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The Enigma of the Transition to Turbulence in a Pipe

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Date and time Mar 15, 2007
from 05:10 PM to 06:00 PM
Location McLennan Physics (MP) 102
Host Stephen Morris

Tom Mullin

Transition to turbulence in a pipe has been described as THE outstanding challenge in hydrodynamic stability theory since all theoretical work suggests that the flow should be laminar and yet most pipe flows are turbulent.  A discussion of recent experimental investigations into the stability of the flow along a pipe will be given.  The transition to turbulence is catastrophic when a well-defined finite amplitude of perturbations is exceeded.  The stability threshold scales inversely proportional to the Reynolds number, Re, with a sharp cut off at low Re values.  On the other hand, the decay from the turbulent state exhibits systematic exponential behavior with diverging timescales which are indicative of critical behavior.  The long transients contain spatio-temporal coherence which suggest connections with recent theoretical developments.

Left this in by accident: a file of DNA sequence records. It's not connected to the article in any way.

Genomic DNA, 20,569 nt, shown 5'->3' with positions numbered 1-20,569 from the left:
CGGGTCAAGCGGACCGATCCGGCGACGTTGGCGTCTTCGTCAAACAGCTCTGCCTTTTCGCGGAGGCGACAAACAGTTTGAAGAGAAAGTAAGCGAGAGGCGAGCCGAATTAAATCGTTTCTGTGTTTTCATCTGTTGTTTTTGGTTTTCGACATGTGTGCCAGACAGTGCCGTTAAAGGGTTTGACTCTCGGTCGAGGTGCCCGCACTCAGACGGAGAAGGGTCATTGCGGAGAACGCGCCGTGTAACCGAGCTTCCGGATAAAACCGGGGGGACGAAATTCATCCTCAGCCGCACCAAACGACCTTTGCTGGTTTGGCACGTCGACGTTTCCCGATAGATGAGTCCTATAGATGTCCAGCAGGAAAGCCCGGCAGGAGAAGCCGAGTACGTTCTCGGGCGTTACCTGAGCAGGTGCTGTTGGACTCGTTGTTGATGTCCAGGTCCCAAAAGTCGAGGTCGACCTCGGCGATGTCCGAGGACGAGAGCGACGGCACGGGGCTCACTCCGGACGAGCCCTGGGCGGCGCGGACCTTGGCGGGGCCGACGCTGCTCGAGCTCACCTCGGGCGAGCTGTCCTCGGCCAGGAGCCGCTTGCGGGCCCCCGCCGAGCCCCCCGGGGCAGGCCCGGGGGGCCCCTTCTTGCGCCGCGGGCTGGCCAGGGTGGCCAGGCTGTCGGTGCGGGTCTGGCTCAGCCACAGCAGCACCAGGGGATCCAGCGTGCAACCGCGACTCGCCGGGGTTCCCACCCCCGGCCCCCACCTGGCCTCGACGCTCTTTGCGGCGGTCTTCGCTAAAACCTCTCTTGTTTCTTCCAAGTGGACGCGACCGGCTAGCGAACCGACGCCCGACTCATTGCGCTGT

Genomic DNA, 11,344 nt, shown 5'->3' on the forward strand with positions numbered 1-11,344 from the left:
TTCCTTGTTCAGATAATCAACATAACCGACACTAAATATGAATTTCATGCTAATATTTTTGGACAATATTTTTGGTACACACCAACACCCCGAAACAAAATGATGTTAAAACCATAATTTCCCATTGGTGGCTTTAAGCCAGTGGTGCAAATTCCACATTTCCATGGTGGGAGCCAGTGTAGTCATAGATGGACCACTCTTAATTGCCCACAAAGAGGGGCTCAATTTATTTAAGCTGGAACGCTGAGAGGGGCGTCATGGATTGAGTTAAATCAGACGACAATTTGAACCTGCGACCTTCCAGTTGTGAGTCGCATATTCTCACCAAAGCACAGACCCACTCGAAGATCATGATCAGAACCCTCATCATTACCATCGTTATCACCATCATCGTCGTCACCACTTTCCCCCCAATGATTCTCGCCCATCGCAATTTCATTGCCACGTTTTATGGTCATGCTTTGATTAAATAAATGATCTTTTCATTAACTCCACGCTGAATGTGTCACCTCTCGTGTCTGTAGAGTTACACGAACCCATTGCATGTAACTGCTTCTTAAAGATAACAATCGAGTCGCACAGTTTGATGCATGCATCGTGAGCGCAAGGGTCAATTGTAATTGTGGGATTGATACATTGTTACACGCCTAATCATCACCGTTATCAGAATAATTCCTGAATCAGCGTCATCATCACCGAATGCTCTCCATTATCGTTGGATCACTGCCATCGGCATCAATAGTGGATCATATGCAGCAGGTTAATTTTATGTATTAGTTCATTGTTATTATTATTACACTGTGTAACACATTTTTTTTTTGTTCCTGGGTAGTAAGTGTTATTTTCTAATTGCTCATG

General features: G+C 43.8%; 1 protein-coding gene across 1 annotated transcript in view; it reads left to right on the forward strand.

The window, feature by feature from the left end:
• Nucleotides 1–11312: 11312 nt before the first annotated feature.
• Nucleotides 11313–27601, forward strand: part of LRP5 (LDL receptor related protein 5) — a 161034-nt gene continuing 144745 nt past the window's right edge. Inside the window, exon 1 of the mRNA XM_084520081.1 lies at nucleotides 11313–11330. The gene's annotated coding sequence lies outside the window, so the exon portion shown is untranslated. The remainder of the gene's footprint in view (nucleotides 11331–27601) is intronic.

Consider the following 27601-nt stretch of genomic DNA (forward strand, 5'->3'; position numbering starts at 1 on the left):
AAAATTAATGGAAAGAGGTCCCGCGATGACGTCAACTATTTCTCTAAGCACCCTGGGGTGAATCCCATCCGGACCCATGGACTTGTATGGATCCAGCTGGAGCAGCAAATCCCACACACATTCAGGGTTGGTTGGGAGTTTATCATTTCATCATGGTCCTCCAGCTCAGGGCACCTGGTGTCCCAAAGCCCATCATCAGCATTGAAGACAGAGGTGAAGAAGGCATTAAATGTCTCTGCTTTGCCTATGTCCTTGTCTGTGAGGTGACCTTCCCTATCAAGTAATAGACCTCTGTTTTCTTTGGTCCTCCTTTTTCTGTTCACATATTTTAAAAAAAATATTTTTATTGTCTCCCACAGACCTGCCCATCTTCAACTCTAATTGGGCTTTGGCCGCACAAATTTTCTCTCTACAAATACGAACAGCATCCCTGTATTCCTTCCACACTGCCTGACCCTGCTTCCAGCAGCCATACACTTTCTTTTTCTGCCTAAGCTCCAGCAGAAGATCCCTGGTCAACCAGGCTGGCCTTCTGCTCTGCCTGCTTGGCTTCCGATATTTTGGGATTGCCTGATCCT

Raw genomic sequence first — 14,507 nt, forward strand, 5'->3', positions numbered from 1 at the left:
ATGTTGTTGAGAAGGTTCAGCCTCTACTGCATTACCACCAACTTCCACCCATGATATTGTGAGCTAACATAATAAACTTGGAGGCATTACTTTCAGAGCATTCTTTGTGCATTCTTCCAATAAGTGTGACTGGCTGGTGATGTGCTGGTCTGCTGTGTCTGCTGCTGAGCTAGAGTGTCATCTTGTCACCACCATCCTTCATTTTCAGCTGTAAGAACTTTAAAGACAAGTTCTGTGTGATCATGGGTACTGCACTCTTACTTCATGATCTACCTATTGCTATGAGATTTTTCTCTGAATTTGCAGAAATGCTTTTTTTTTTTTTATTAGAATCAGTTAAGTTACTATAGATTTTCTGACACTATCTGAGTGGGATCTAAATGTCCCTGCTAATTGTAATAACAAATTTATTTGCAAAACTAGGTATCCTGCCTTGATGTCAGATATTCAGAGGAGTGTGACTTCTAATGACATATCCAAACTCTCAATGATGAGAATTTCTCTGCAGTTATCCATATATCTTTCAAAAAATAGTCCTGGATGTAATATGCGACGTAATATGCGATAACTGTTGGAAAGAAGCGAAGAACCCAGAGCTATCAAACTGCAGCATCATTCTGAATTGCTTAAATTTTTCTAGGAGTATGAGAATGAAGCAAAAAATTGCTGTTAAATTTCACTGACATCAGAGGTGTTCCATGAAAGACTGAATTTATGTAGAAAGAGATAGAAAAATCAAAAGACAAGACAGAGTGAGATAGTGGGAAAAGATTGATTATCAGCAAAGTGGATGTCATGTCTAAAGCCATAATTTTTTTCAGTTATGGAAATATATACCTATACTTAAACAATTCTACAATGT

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Affiliation Department of Physics and Astronomy
Contact Name Stephen Morris
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